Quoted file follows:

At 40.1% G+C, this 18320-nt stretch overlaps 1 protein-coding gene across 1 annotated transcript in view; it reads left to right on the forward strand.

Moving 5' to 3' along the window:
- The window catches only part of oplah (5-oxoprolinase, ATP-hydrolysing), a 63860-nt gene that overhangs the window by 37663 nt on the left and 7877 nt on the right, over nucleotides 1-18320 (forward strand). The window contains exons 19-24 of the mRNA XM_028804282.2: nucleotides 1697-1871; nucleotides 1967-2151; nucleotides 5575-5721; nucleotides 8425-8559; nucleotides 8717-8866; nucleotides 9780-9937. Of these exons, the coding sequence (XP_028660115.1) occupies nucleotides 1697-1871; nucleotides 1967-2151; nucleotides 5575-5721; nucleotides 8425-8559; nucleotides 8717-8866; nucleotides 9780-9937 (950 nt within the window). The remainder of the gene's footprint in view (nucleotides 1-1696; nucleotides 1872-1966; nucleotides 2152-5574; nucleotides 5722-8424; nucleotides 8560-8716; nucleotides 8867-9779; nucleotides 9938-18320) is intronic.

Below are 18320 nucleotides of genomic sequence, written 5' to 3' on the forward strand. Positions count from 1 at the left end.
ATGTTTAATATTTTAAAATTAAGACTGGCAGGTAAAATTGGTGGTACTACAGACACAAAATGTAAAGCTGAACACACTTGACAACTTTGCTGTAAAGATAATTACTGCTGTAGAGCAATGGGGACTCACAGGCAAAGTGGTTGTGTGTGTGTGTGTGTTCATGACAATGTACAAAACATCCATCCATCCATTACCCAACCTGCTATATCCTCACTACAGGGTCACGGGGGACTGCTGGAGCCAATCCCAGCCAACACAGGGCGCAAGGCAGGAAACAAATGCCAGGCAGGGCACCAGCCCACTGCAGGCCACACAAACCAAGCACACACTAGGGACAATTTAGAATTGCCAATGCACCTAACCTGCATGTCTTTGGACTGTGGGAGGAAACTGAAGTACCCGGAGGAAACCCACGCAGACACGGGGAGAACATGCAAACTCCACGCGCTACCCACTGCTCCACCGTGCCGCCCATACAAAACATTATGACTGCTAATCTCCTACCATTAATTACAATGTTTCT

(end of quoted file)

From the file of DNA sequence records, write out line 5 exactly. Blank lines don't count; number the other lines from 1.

ATGTTTAATATTTTAAAATTAAGACTGGCAGGTAAAATTGGTGGTACTACAGACACAAAATGTAAAGCTGAACACACTTGACAACTTTGCTGTAAAGATAATTACTGCTGTAGAGCAATGGGGACTCACAGGCAAAGTGGTTGTGTGTGTGTGTGTGTTCATGACAATGTACAAAACATCCATCCATCCATTACCCAACCTGCTATATCCTCACTACAGGGTCACGGGGGACTGCTGGAGCCAATCCCAGCCAACACAGGGCGCAAGGCAGGAAACAAATGCCAGGCAGGGCACCAGCCCACTGCAGGCCACACAAACCAAGCACACACTAGGGACAATTTAGAATTGCCAATGCACCTAACCTGCATGTCTTTGGACTGTGGGAGGAAACTGAAGTACCCGGAGGAAACCCACGCAGACACGGGGAGAACATGCAAACTCCACGCGCTACCCACTGCTCCACCGTGCCGCCCATACAAAACATTATGACTGCTAATCTCCTACCATTAATTACAATGTTTCT